Because foundations and governments are very strict regarding the proper use of their funding, nonprofits are usually careful to guard those funds and apply them only to the purposes for which they were assigned. As was shown in this case, at least by the limited information given in the media and the jury award, sometimes nonprofits feel they have more leeway when it comes to individual and personal donors requests. Because they know that most donors will give and forget, they may not feel the obligation to prove to the donor that the funds were used in the manner which they requested. In many of the cases, the donation may be too small to warrant the proof that the donation was assigned properly. Nonetheless, technically and legally, when a donation is given regardless of the source, it ought to be used for the purpose to which it was given. This requires careful wording of donation and pledge requests. Under GAAP rules, the donations are categorized as Temporarily Restricted Donations, which are restricted until the moment that the service or project for which they were given has been completed. General donations fall under the unrestricted donations and can be used for whatever purpose the organization and it's governing board believe is the best use. Although GAAP requires that the money be counted as income and falls under the category of "temporary restricted net assets" for the period at which it was given, in a Director and Board's mind, it should be considered a liability until the service or project is completed. If it is not completed, that money should absolutely be returned, along with a clear explanation as to why the organization was unable to fulfill the donor's wishes. It's up to the donor if he accepts the return.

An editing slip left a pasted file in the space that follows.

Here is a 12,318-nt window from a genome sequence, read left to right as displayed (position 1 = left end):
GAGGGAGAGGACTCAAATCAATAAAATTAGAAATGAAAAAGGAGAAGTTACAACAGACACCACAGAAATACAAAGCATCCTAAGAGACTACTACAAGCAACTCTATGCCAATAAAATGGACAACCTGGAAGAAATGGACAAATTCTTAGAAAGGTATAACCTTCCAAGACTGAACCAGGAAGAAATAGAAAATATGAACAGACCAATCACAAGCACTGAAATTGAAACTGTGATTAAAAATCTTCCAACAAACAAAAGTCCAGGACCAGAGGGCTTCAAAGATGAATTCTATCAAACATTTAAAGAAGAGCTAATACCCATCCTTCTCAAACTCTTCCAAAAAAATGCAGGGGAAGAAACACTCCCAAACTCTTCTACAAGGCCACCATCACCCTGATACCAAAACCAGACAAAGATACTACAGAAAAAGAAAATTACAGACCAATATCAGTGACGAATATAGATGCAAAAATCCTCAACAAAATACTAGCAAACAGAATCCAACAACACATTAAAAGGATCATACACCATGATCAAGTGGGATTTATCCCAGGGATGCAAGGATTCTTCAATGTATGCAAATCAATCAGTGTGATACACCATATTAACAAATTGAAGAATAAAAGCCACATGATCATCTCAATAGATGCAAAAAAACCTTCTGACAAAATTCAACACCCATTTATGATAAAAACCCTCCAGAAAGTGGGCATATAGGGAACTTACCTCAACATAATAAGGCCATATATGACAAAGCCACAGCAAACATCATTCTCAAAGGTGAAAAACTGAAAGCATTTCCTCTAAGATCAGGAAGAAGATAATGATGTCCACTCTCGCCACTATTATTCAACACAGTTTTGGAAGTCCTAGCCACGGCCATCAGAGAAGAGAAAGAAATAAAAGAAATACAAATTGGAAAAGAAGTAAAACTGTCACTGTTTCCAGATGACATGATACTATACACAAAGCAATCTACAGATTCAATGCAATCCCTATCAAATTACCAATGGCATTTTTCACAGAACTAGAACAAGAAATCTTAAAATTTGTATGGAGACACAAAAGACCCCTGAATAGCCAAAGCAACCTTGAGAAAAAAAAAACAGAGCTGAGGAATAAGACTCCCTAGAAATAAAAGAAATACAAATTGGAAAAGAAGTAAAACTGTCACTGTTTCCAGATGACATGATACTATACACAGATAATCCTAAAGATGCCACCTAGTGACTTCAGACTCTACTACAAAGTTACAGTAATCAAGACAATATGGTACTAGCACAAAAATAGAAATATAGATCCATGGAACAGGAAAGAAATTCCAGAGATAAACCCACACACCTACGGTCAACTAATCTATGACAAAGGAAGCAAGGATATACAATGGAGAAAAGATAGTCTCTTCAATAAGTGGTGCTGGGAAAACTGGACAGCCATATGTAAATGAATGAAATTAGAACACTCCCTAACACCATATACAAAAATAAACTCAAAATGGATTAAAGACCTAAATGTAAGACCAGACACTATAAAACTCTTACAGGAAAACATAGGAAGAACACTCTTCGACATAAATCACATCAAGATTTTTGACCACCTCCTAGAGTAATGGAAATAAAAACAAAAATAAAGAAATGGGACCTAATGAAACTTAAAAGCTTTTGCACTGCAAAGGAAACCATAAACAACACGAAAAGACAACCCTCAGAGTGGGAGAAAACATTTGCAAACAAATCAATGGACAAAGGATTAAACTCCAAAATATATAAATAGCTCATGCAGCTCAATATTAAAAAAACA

As a former Executive Director, I loved unrestricted donations. It implied that the donor trusted me, my staff, and my board to use the money in the best manner possible. Because of my experience, I also give unrestricted donations. Yet, I also understand the reasons that motivate a donor to give for a specific purpose, and this may require the most difficult discipline in any Executive Director's life, which is to be able to say, "We're sorry, but we will not be able to accept your donation, since it is not aligned with our mission." Perhaps this can be followed with a plea for a donation that is aligned, but it must always respect the donors desires. Because good nonprofits are strategically networked with other nonprofits, it may be possible to refer the donor to a place that does fit her mission and desire for funds, and maybe, one can hope that they may have a little left over for ones own needs.
Some of the comments at the bottom of the article for Garth Brooks, make him out to be the enemy, but Mr. Brooks is completely correct, if his telling of the facts is true. More donors should have the follow up intention that Mr. Brooks had, and demand that donations be used appropriately. At the same time, donors should be aware that nonprofits need money for mundane purposes in order to fulfill their mission, such as electricity, water, and even salaries.